From worldwide pandemics and natural disasters to the war in Ukraine and tensions around Taiwan, geopolitical tensions and more have ensured that supply chain security and resilience remain top of mind for global companies.
Investing in supply chains isn’t a new dynamic as organizations have seen significant transformation of the industry, from the just-in-time revolution to the impact of route optimization software. But through these transformations, the block and tackle of projecting the stability and security of these chains continues to be reliant on old-fashioned risk forecasting – predicting and reacting to uncontrollable events.
The costs of supply chain issues are massive. A 2021 study by the Economist Intelligence Unit found that financial costs attributed to supply chain disruptions averaged 6-10% of revenues. In addition, the risks to brands and reputations are significantly greater and more impactful. While we are seeing a shift back to localization of supply chains, the reality is that these investments do not shift on a dime, and the more prepared you can be to navigate or prevent external shocks, the more effective your response.
So, what are the three critical parts to a supply chain risk monitoring program?
Focusing specifically on the operating environment of your supply chain, there are three critical components:
- Impacts to your physical supply chain – Monitoring disruptions and events impacting your physical supply chain, which includes transportation infrastructure like roads or railroads, shipping routes, distribution centers, or airports, is imperative. The technologies you utilize need to be as granular and as timely as possible to help you understand both the immediate and longer-term implications of disruption.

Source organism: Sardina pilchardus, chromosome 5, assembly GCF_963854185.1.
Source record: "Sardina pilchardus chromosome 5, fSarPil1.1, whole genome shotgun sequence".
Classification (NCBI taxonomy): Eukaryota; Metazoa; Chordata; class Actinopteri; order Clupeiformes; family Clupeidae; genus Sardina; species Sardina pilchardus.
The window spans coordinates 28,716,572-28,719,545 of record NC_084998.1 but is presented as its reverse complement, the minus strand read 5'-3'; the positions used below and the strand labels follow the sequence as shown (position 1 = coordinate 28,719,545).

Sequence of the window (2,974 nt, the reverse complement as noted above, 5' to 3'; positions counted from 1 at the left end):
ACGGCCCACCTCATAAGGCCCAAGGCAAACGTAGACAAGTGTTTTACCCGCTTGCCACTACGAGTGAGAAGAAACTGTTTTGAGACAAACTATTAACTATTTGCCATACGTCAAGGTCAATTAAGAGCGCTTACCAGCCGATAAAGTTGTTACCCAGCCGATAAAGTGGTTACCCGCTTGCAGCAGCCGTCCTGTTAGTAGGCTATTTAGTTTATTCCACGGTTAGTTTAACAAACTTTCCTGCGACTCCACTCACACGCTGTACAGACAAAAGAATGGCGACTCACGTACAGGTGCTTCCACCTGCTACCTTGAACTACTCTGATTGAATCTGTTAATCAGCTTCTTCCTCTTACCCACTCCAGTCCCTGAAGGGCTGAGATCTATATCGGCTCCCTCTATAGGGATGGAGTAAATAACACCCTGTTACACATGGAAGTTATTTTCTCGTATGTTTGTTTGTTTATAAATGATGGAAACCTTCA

- Impacts to your operating environment – Remaining on top of, and hopefully in front of, challenges that impact the operating environment, from regulatory settings and political changes, to investments in infrastructure and labor shortages, is equally important. The countries you do business in have a critical impact on the resiliency of your infrastructure. Understanding how these factors may or may not change and their implications on the security and expediency of your operations in critical for increasing supply chain resiliency.
- Impacts to your brand – Securing a successful supply chain isn’t just about the physical and political environment. Monitoring for impacts on your brand from a reputational standpoint is also key. Increased awareness of ESG (Environmental, Social and Governance) issues puts the onus on you to ensure your third parties, as well as the operating environments you choose to be in, don’t just do well for your bottom line, but they also pass the expectations that regulators, shareholders, and your own people place on you.
According to the same EIU study in 2021, only 25% of respondents invested in predictive analytics to forecast disruptions. Why is this? At the heart of this statistic, it’s likely because geopolitical and security monitoring technologies often sit within siloed budgets with compartmentalized information and a real lack of connection back to the workflows required to make decisions around your supply chain.
Weather data is shared, but what about political risks tied to elections at state or local levels? What about the impact of geopolitical issues such as the Russia/Ukraine conflict on not just energy supplies but the infrastructure within the country to continue moving goods?